An honest take on life and parenthood

Your kids are what you eat

on October 7, 2012

“Mommy, it’s my turn to make a smoothie!”

The Pooh hears the blender as I make a smoothie for myself, and she can’t help but be my tiny copycat. I have a small individual smoothie blender that I found at Target, and I let her throw in a bit of banana, some fresh sweet local milk, and some chocolate syrup with a chunk of ice. We mix it up and she drinks it down, making little contented noises with her straw.

On my dad’s side of the family, the Maldonado side, hardly anyone battles with their weight or deals with health issues related to it.  My mom’s side of the family, the Stella side, is another story.

When I was in my teens and twenties, I clearly remember my Uncle Ed, my mom’s oldest brother, informing me that “the Stellas all peak at 25!” He would laugh and laugh, a human Garfield, and everyone else would laugh too, resigned to the inevitability of their pudgy fates. Everyone fondly remembers my Italian grandfather, the patriarch, sitting down with a box of Ritz crackers, a stick of cheese, and a knife, and eating his way through the TV program Mutual of Omaha’s Wild Kingdom.

And while I laughed along with my Uncle Ed and everyone else, I secretly dreaded turning 25 and witnessing my slow progression into a Stella meatball body. I prayed that my Maldonado genes would save me.

While I certainly did struggle with my weight a bit in my 20’s and early 30’s, my uncle’s prophesy never came true for me. But the excess weight and the lack of attention to his health caught up quickly to my beloved uncle. He died at 52.

I have no intention of leaving this earth so quickly, especially since I have a Pooh Bear to raise. She is only two, so I am dying to know what she will do and be like when she grows up. I figure it is only in my best interest to take good care of myself.  For this reason, and for many others, I have decided to change the way I eat.

The change could not be more timely. Anyone who is a parent quickly realizes that children are mirrors of themselves – the good, the bad, and the ugly. They understand and imitate what you do, not what you say.

When the Pooh sees me eating a salad, she asks for one too. When I make a nutritious smoothie or something experimental with quinoa and beet greens and fresh mint, she wants it too. When she sees a tall glass of refreshing cold water with lemon, she wants it. And by the way, the same goes for a Fudge Graham or an ice cream sandwich.

While I have not eliminated meat, processed foods, or sweets from my diet or my house, I am working towards a “cleaner” diet of foods that are real and not processed. I absolutely love food, and if a recipe sounds interesting or crazy, I will usually try it.

Fortunately, the Pooh doesn’t mind being a guinea pig. She is not a picky eater (even if she can be mercurial in her tastes and desires occasionally) and I hope that I am modeling good eating habits for her, so that she does not feel doomed to the Stella genetic legacy.

Recently, I moved to Providence, which is incredibly progressive from a foodie and local foods movement perspective. Philadelphia is good, but Providence is freaking food NIRVANA. The local grocery store, Eastside Marketplace, devotes fully HALF of its total floor plan to organic and alternative products, and shopping there is a delirious delight for someone like me.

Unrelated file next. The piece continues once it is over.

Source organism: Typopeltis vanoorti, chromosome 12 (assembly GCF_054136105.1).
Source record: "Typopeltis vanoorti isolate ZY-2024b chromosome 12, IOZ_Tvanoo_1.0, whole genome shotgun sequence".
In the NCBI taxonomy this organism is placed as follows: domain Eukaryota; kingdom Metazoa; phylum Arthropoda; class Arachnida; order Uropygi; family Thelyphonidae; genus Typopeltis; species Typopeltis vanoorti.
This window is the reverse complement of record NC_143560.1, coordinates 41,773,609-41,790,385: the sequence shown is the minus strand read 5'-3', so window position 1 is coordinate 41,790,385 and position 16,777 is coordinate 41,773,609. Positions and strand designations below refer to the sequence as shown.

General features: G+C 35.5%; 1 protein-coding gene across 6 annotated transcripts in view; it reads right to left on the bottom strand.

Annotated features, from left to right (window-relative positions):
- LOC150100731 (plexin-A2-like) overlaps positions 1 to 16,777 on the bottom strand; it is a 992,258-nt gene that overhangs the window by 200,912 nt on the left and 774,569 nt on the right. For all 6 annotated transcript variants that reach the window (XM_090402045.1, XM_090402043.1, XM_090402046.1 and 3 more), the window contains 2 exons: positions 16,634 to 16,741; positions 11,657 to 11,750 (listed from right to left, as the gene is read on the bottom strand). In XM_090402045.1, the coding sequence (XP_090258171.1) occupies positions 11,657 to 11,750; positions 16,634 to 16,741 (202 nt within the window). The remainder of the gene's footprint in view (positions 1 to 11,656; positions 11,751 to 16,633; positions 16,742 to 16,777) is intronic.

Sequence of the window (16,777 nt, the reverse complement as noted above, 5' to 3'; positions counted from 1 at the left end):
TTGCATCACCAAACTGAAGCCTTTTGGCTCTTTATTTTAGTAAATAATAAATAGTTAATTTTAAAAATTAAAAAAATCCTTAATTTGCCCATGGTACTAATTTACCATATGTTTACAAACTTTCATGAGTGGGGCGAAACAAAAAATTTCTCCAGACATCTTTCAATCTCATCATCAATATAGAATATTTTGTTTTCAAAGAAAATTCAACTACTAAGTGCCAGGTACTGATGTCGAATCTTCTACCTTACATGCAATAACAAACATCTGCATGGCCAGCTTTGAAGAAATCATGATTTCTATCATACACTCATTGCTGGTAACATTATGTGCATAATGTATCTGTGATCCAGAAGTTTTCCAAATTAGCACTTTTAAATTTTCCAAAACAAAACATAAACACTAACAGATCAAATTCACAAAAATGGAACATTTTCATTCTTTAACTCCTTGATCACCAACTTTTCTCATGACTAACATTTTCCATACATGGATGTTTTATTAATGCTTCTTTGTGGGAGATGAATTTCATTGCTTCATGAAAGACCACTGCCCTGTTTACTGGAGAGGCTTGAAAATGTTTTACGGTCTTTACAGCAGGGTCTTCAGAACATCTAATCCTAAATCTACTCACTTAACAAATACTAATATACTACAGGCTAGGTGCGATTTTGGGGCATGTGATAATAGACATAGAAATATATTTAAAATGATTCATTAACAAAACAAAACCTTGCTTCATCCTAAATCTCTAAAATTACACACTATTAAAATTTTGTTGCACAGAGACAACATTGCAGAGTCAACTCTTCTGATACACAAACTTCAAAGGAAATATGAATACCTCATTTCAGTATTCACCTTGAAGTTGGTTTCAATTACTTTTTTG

I have found non-dairy cheese made of almond milk (surprisingly yummy and satisfying), beautiful dried fruits and nuts, fat red tomatoes, luscious freshly-picked blueberries, local cheese, local honey, and locally-produced peanut butter that is so ridiculously good it should be a controlled substance. So good, you could slap yourself

Local milk, produced under the label Rhody Fresh, is so delicious and sweet that the Pooh actually asks for it and drinks it like a tiny calf. She disliked milk until she tried Rhody Fresh, and I can’t blame her. Who wants milk that tastes like a plastic carton?

I also have this thing about herb gardens. I have to have one, no matter where I live, even it is in flowerpots. I love herb gardens because herbs are easy to grow, and fresh herbs kick up the yummy notch on anything you cook. In Providence, I have a small plot, and it has gone crazy in the sunny spot I chose. An herb garden is also great activity to share with kids. The Pooh helped me plant the herbs, and she loves digging around in the dirt with her tiny trowel and rake, looking after “her” herb garden. I teach her the names of each one, and let her smell and taste these delicious little plants right then and there. The Barefoot Contessa would be jealous

I like an herb garden because it requires no special knowledge or skills to have one. It even thrives on a bit of neglect, which is perfect for a busy, slightly absent-minded person like me. I water my garden once a day (for the most part) and pinch off the flowers from the tops of the herbs to keep them fluffy and scrumptious for dinner later.

In the end, I hope that my attitude and behaviors towards food and healthy eating rub off on the Pooh. Don’t get me wrong. I am doing this primarily for myself, but I love the fact that there is a great side benefit for my bear. Girls and women are so susceptible to negative messages and behaviors around food and body image, and while I think the general attitude will be better when she is older, I doubt it will ever go away. I want to do whatever I can to ensure that the Pooh feels positive about the wonderful things that food can do for her body and energy levels.

We still enjoy a bit of junk food here and there in moderation, and I doubt I would ever eliminate it from my house completely. That said, I believe that the Pooh will not fulfill her Stella legacy of peaking at 25, simply because she will know a healthier, happier, more delicious way.

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